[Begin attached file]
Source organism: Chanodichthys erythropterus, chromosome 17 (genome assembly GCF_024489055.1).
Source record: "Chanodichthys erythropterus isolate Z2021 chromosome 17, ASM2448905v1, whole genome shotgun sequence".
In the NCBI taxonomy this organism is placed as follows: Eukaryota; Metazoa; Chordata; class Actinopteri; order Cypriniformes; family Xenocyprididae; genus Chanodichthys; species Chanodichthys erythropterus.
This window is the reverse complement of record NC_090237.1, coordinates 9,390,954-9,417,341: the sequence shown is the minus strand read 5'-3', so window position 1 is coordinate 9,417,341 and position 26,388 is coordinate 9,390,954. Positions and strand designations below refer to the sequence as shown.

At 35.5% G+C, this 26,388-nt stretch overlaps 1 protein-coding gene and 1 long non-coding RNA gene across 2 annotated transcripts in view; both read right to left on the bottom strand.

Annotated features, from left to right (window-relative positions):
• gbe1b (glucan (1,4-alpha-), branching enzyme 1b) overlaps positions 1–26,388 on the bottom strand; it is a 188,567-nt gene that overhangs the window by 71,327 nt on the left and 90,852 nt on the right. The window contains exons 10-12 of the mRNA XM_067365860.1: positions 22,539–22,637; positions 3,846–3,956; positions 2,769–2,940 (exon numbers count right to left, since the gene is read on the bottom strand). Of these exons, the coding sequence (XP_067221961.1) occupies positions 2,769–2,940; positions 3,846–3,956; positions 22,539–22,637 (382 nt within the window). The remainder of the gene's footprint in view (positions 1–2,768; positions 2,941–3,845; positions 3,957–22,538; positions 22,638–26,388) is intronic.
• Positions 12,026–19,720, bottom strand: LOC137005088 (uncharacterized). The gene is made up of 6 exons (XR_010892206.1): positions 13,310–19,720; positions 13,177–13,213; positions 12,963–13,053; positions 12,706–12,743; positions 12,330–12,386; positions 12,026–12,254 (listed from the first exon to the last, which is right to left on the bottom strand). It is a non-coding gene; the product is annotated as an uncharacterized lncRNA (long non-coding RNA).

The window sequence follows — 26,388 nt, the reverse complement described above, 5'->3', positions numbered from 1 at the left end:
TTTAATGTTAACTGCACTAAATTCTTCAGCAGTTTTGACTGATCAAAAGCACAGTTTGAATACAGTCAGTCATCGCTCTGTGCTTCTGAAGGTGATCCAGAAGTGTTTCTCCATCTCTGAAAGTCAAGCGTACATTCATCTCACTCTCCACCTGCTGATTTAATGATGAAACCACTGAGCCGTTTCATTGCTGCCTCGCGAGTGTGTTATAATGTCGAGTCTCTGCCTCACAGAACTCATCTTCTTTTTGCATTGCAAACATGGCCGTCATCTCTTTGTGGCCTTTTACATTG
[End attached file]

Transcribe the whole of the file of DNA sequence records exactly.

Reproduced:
Source organism: Chanodichthys erythropterus, chromosome 17 (genome assembly GCF_024489055.1).
Source record: "Chanodichthys erythropterus isolate Z2021 chromosome 17, ASM2448905v1, whole genome shotgun sequence".
In the NCBI taxonomy this organism is placed as follows: Eukaryota; Metazoa; Chordata; class Actinopteri; order Cypriniformes; family Xenocyprididae; genus Chanodichthys; species Chanodichthys erythropterus.
This window is the reverse complement of record NC_090237.1, coordinates 9,390,954-9,417,341: the sequence shown is the minus strand read 5'-3', so window position 1 is coordinate 9,417,341 and position 26,388 is coordinate 9,390,954. Positions and strand designations below refer to the sequence as shown.

At 35.5% G+C, this 26,388-nt stretch overlaps 1 protein-coding gene and 1 long non-coding RNA gene across 2 annotated transcripts in view; both read right to left on the bottom strand.

Annotated features, from left to right (window-relative positions):
• gbe1b (glucan (1,4-alpha-), branching enzyme 1b) overlaps positions 1–26,388 on the bottom strand; it is a 188,567-nt gene that overhangs the window by 71,327 nt on the left and 90,852 nt on the right. The window contains exons 10-12 of the mRNA XM_067365860.1: positions 22,539–22,637; positions 3,846–3,956; positions 2,769–2,940 (exon numbers count right to left, since the gene is read on the bottom strand). Of these exons, the coding sequence (XP_067221961.1) occupies positions 2,769–2,940; positions 3,846–3,956; positions 22,539–22,637 (382 nt within the window). The remainder of the gene's footprint in view (positions 1–2,768; positions 2,941–3,845; positions 3,957–22,538; positions 22,638–26,388) is intronic.
• Positions 12,026–19,720, bottom strand: LOC137005088 (uncharacterized). The gene is made up of 6 exons (XR_010892206.1): positions 13,310–19,720; positions 13,177–13,213; positions 12,963–13,053; positions 12,706–12,743; positions 12,330–12,386; positions 12,026–12,254 (listed from the first exon to the last, which is right to left on the bottom strand). It is a non-coding gene; the product is annotated as an uncharacterized lncRNA (long non-coding RNA).

The window sequence follows — 26,388 nt, the reverse complement described above, 5'->3', positions numbered from 1 at the left end:
TTTAATGTTAACTGCACTAAATTCTTCAGCAGTTTTGACTGATCAAAAGCACAGTTTGAATACAGTCAGTCATCGCTCTGTGCTTCTGAAGGTGATCCAGAAGTGTTTCTCCATCTCTGAAAGTCAAGCGTACATTCATCTCACTCTCCACCTGCTGATTTAATGATGAAACCACTGAGCCGTTTCATTGCTGCCTCGCGAGTGTGTTATAATGTCGAGTCTCTGCCTCACAGAACTCATCTTCTTTTTGCATTGCAAACATGGCCGTCATCTCTTTGTGGCCTTTTACATTG